How to properly do an initial backup to B2?

This question is related.

  1. It seems my initial backup attempts are now restarting from scratch every time there’s an internet disruption or PC shutdown. Are we supposed to do a completely uninterrupted initial backup? It appears Duplicacy is not picking-up from where it left.

  2. Before I notice this issue, I had 16GB initially uploaded to B2. Now that Duplicacy may have restarted from scratch again and I can now see B2 has about 40GB data. Incidentally, Duplicacy was interrupted again, and it appears to be starting from scratch again. I’m basing this assumption on the blue progress bar in the web GUI. What will happen to the “interrupted/incomplete” files already uploaded in B2? Are they going to eventually be pruned even if they are incomplete “stray” data? Or are they going to stay there forever?

  3. Since I don’t have high speed internet and Duplicacy seems to be restarting the backup from scratch when interrupted, I don’t think I will ever complete my initial backup to B2. Is there a way I can make B2 resume from where it left? How do I properly upload to B2 when using slow internet?

You’ll notice that the bitrate on the first part of the backup is extremely high, probably higher than your upstream bandwidth. This is because what duplicacy is doing at this point is querying the b2 api to see if the chunk is in the bucket. It’s not doing any actual data transfer. This lets duplicacy skip the chunks that were previously uploaded, but it does still take time to call the b2 api and parse the response. At a point later in the backup, you’ll see the bitrate drop to either the upload limit you set or whatever it takes to saturate your upstream. Additionally, if you click the status bar, it’ll open a log in a new tab and you’ll see it skipping chunks.

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Do you mean to say Duplicacy is actually picking up from where it left?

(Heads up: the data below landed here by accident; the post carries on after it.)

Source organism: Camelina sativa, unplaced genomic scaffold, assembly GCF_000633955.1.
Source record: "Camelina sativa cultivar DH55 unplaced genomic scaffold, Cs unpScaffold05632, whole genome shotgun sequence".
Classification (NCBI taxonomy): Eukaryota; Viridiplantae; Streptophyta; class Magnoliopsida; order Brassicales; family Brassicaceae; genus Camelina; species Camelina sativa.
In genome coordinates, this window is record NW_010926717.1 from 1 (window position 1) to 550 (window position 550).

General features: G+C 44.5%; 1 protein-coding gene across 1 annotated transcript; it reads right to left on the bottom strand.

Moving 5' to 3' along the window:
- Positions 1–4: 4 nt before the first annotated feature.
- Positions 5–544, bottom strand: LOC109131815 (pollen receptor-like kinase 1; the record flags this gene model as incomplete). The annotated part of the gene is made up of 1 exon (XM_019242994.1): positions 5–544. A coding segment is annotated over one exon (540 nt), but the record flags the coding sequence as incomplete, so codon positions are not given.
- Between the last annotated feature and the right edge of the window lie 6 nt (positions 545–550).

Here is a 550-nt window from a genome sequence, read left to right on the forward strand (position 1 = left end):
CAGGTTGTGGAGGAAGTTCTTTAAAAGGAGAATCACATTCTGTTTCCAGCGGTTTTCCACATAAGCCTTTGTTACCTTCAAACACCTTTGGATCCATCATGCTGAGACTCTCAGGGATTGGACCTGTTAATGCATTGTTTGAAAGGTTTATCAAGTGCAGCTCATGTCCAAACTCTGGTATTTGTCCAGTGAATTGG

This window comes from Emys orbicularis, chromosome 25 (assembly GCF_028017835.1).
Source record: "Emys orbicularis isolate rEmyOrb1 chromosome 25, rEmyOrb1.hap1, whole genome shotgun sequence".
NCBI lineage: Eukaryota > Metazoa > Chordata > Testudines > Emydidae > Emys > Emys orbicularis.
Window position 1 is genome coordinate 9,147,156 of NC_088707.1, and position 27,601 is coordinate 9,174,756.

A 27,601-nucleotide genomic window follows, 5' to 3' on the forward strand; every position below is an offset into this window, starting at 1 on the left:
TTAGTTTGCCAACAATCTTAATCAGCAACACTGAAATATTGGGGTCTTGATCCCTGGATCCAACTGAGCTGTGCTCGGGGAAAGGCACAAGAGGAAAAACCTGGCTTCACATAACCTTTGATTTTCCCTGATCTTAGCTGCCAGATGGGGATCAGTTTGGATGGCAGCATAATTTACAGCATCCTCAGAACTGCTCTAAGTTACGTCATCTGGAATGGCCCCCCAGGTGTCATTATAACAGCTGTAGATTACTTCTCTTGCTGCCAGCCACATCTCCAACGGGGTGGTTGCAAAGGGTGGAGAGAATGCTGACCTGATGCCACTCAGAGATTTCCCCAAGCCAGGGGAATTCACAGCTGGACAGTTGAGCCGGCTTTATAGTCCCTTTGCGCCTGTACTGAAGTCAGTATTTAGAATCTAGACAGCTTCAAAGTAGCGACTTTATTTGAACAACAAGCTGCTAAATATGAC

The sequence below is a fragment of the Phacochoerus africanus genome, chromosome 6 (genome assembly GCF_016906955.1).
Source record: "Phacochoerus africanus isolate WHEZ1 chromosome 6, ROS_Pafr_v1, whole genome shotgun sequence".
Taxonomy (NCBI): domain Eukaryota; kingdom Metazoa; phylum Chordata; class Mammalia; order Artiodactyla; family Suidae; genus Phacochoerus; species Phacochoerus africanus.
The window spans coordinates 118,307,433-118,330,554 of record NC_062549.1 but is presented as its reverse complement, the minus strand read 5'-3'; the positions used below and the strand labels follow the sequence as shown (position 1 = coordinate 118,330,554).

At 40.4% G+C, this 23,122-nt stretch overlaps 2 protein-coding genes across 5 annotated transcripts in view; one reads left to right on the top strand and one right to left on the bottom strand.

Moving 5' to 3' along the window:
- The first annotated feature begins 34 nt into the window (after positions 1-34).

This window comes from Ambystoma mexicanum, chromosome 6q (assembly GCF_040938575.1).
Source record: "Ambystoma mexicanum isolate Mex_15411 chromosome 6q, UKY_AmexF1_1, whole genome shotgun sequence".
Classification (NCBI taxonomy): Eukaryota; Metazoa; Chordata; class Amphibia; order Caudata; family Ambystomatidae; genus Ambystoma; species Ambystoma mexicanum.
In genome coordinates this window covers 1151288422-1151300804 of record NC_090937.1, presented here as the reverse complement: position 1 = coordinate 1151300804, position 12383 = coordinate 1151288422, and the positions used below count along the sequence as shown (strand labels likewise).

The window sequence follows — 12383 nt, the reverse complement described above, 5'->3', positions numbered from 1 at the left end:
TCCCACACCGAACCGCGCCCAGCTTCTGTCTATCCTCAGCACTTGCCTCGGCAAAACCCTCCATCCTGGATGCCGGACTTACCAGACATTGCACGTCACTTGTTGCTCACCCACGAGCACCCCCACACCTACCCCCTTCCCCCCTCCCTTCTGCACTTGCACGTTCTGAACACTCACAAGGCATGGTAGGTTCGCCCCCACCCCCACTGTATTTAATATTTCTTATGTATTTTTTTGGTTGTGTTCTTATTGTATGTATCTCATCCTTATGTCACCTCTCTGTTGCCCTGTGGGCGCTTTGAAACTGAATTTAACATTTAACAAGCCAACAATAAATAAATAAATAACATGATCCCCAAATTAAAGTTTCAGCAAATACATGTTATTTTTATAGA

How come the status bar went from about 50% (before internet disconnection) then now back steady at 20%? It gives me an impression it started from scratch.

:d: picks off from where it left, and even in the case when it doesn’t, it will still find the chunks already existing in B2 during the backup process and not reupload them again. This is the main usecase for deduplication.

As for the reason why it’s always starting from 0% even though the previous backup might have reached 90%? I guess this is just the simplest way to implement everything.

IMO you shouldn’t worry. :d: will pickup the existing file chunks and the initial backup will finish eventually.

If you want to finish it sooner, you may want to use the Filters/Include exclude patterns to add only 1 folder and let that backup finish. Then add a second folder, then start a new backup. It’s true that in this way the first few backups may take a little longer, but you’re sure that the initial backup is finished sooner and that some folders are already saved!

@ TheBestPessimist

Thanks. So it’s safe to say those initial GBs of data in B2 that were interrupted at any point in time will remain useful and that no data in B2 is “stray” or “useless” data? One concern is I might be paying B2 for storage of data that are no longer being used by :d:.

I think there will still be some chunks unused. The chunking algorithm is only “that good”.

After the initial backup you can rune a prune for any chunks which are left unused with:

duplicacy -d -log prune -exclusive -exhaustive

and use whatever -keep options you need, or none.

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I’m using web gui, I guess I only need to add -exclusive -exhaustive in the options of the scheduled prune job? Sorry, I’m newb on this.

Basically If I add it to the current options of my scheduled prune job, it should look like this?

-keep 0:180 -keep 30:90 -keep 7:30 -keep 1:7 -a -exclusive -exhaustive

yeah, that looks good enough. Do note that you only need to run the prune with -exclusive -exhaustive once after the initial backups are completed, just to cleanup any unused chunks. Afterwards you should remove those 2 flags as they make the prune much slower.

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Not just slower, but risky. -exclusive shouldn’t be used while backups are running. Also, I think he can get away with just -exhaustive - it won’t delete the pruned chunks on the first run, but they’ll go eventually.

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Thanks guys :sunglasses:

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